Gechtoff had achieved substantial success throughout the 1920's from his landscape paintings near his home in Philadelphia, and had also purchased a summer home on Cape May, New Jersey, where he painted many coastal scenes. Unfortunately, he made large investments in the stock market in the latter years of the decade, and these disappeared almost overnight in the Wall Street Crash of 1929. The family now included young Sonia, born in 1926, and soon her sister, born in 1933.
With their fortunes in decline, like so many artists in the Depression of the 1930's, they sold the Cape May house but still were able find suitable rentals at the shore for their summer sojourns, and otherwise still lived in downtown apartments in Philadelphia. Gechtoff's works began to depict wintry landscapes along with his bright rocky seascapes and still lifes.
Gechtoff continued vigorously painting in his vivid and distinctive style, a blending of post-Impressionism and expressionism, until his health became a problem in 1940, with the stress of high blood pressure and complications. He died in 1941 at the age of 58. His widow later moved to San Francisco and ran an influential exhibition space in San Francisco called the East-West Gallery, while daughter Sonia became a well-known artist currently living in New York City.
Gechtoff is listed in the Archives of American Artists, part of the Smithsonian Institution.
English Majolica leaf pattern plates Victorian c. 1890. A set of seven measuring approximately 8 inches in diameter all in good condition some surface wear to one plate and minor wear and scratching overall really in nice shape. A great way to serve desert or that special salad or decorate a wall or cupboard.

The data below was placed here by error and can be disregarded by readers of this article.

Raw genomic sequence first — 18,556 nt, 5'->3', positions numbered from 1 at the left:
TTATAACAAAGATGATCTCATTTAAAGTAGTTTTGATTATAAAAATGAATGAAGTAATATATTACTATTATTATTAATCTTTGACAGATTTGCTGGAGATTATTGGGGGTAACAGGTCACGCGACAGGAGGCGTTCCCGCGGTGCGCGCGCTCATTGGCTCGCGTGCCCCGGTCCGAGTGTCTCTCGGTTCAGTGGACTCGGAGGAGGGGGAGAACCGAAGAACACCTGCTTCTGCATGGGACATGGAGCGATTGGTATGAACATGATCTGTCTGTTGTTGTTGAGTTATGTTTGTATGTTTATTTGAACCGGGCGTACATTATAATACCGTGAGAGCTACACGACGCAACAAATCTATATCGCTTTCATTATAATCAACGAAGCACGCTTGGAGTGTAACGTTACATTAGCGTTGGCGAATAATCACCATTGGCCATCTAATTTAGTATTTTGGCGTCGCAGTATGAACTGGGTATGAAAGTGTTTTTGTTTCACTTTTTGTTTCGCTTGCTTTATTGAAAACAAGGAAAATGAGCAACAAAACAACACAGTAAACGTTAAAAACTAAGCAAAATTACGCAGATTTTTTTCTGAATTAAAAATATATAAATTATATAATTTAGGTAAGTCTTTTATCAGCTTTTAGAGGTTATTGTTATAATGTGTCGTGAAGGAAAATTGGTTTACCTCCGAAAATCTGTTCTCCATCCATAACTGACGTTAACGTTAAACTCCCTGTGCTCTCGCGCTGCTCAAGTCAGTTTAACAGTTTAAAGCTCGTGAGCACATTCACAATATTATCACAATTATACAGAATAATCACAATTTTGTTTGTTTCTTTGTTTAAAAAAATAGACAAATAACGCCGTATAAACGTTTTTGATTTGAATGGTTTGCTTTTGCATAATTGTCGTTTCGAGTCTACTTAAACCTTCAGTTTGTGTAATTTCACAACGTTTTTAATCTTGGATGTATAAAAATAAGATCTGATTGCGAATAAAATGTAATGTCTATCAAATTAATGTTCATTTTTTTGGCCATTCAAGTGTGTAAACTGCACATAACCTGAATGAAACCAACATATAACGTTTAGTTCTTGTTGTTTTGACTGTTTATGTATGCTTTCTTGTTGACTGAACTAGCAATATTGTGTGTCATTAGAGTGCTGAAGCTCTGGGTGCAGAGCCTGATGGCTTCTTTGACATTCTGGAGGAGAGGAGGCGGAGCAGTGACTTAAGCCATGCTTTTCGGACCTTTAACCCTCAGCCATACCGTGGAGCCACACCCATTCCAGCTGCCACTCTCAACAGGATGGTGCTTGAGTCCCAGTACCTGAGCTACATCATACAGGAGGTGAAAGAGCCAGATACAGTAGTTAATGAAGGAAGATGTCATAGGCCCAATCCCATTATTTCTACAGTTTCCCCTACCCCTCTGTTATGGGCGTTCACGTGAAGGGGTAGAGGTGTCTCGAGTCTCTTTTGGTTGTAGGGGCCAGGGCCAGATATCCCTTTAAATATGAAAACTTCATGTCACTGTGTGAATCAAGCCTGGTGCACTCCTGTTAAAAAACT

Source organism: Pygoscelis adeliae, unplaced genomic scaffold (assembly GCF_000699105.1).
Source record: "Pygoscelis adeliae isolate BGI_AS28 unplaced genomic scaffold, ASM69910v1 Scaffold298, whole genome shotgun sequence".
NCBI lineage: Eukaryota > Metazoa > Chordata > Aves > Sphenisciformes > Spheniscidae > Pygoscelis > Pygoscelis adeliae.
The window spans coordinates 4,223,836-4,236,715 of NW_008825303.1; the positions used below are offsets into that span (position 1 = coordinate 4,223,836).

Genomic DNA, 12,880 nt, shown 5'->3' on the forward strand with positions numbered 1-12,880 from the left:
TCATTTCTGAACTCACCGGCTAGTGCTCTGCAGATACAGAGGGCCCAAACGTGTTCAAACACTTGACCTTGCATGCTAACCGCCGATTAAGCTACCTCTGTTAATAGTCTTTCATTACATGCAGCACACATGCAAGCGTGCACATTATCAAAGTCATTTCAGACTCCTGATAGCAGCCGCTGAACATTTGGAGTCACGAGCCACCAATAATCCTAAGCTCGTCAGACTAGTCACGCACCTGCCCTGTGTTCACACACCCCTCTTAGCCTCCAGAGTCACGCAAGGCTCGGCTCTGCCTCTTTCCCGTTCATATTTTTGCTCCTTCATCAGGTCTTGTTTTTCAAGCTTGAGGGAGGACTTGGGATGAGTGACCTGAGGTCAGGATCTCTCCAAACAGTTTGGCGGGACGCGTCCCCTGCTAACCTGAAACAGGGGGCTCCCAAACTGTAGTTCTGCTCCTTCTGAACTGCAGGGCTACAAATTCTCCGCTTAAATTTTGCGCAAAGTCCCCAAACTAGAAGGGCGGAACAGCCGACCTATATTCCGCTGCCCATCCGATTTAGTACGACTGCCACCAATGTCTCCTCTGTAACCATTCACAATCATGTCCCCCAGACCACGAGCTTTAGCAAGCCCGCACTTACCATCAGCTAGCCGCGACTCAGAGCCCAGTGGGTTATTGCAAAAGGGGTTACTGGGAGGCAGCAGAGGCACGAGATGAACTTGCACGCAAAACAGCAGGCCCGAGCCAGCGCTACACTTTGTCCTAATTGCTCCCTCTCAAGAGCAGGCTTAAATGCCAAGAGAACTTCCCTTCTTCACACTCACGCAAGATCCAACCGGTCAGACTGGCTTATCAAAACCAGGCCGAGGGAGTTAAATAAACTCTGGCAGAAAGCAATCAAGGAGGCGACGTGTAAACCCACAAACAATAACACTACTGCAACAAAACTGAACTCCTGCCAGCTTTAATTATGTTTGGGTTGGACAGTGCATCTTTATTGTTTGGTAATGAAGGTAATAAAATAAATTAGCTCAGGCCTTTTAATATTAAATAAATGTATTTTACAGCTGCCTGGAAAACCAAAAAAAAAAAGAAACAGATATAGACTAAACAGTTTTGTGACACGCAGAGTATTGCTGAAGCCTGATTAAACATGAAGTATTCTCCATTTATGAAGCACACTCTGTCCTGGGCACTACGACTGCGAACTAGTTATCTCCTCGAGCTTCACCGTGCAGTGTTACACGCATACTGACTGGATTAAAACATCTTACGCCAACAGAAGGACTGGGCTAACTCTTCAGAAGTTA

Chinese Export Porcelain plate with an erotic motif of a courtesan and attendants. Hand painted in grisaille with perfuse 24 gold highlights. Measuring approx. 9 inches in diameter In excellent condition no cracks or chips some wear and rubbing to the gold and decorations but still and exquisite example of Chinese export ware.
An exquisite Chinese carved Ivory figure of a beautiful maiden. Hand carved from one ivory tusk artist signed on the bottom measuring Approximately 14 inches tall in excellent condition.
Antique carved wood Buddha Burma circa 1850. Finely carved image of the Buddha seated on a lotus made from a hardwood with a rich deep brown patina. Measuring approx. 10 inches tall in excellent condition. This fine example would make a nice decorative and inspirational piece.
A fine Japanese carved ivory artist signed dragon motif cribbage board. In its original fitted box originally sold by Kitashojik K. of Tokyo Japan. Measuring approx. 7 x 2 inches in very good condition some age yellowing and wear to the outside of the box. See pictures.
Khmer Sandstone head of Buddha or heavenly being Angkor Wat style circa late19th century. A beautiful original antique with a inspirational spiritual quality. Featuring a broad nose and lips elongated earlobes, and a stirated hairdress combed into a high chignon. Measuring approx. 13 inches tall with teak wood stand (minor crack) 18.5 inches tall. In
Good condition no repairs or restoration, some weathering due to age and losses to ear lobe. A beautiful piece would be a nice spiritual decorative accent to any home or interior.